Drastic action is being taken in Kenya’s capital, Nairobi, with 4000 buildings set to be demolished. The reason: they were constructed on riparian land – land adjacent to the watercourses that traverse the city. In an interview with The Conversation Africa, Sean Avery discusses what is happening and why riparian areas are so vital.
What is a riparian area and why is it important?
The riparian area is the land next to rivers, inland lakes and ocean shores. It’s the zone within which water bodies naturally fluctuate. Near the coast it is the tidal zone and along inland water bodies it’s where seasonal water level fluctuations, including floods, are accommodated.
Riparian land is a vital part of a water body’s habitat and its functions. It is the buffer between water and the land. It can store water and reduce the force of floods. Its vegetation stabilises soils and slows down fast flowing water, controlling the transport of sediment and the destructive energy of the water.
The important functions of riparian areas are fully recognised by Kenya’s laws. Unlicensed development, cultivation and the removal of vegetation within these areas is outlawed.
Unfortunately, the laws haven’t been effectively enforced.
Why is Kenya’s environmental authority knocking down structures built on riparian land?
heavy rains overwhelm the city of Nairobi’s drainage system and roads are inundated in water. Factors that contribute towards this include urbanisation, inadequate drainage design and maintenance.
The city lies within the Nairobi river basin. The name “Nairobi” the Maasai phrase “Enkare Nyirobi”, which translates to “the place of cool waters”. The Nairobi river’s tributaries flow through the city and downstream into the Athi River basin. These tributaries are the collectors into which the city’s entire drainage empties during heavy rainfall. If their flow capacity is diminished in anyway the potential for flooding, and associated risks including loss of human life, increases.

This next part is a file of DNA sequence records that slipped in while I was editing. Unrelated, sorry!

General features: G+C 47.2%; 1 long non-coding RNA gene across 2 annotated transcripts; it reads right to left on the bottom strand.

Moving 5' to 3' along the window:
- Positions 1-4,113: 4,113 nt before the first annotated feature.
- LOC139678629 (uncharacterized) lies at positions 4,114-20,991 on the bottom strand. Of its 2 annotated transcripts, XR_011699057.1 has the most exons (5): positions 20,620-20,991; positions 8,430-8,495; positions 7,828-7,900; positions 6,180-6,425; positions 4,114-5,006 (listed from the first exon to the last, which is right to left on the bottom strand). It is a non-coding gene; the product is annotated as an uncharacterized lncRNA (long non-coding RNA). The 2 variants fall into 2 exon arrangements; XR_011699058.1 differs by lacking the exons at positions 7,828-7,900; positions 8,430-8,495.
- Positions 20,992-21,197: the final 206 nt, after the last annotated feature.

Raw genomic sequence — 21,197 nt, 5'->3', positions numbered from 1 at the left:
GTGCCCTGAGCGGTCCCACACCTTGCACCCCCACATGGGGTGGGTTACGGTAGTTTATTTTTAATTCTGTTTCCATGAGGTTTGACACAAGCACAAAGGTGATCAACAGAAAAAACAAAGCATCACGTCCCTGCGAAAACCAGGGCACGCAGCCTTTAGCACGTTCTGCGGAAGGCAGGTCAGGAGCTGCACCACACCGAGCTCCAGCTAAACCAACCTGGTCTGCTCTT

Although Kenya’s water laws long ago forbade any unlicensed interference in riparian areas, the areas are not physically demarcated. And the city’s watercourses have become constricted by illegal encroachments which are exacerbating the city’s drainage problems.
In response, Kenya’s National Environment Management Authority, working with the recently created Nairobi Regeneration team, is taking drastic action. have been earmarked for demolition. All intruding structures from shopping centres to temples and homes are affected.
The irony is that the buildings could not have gone up without the approval from the authorities. is being blamed. And to prevent this from happening again, senior government officials have pledged to root out perpetrators from within NEMA and city planning authorities.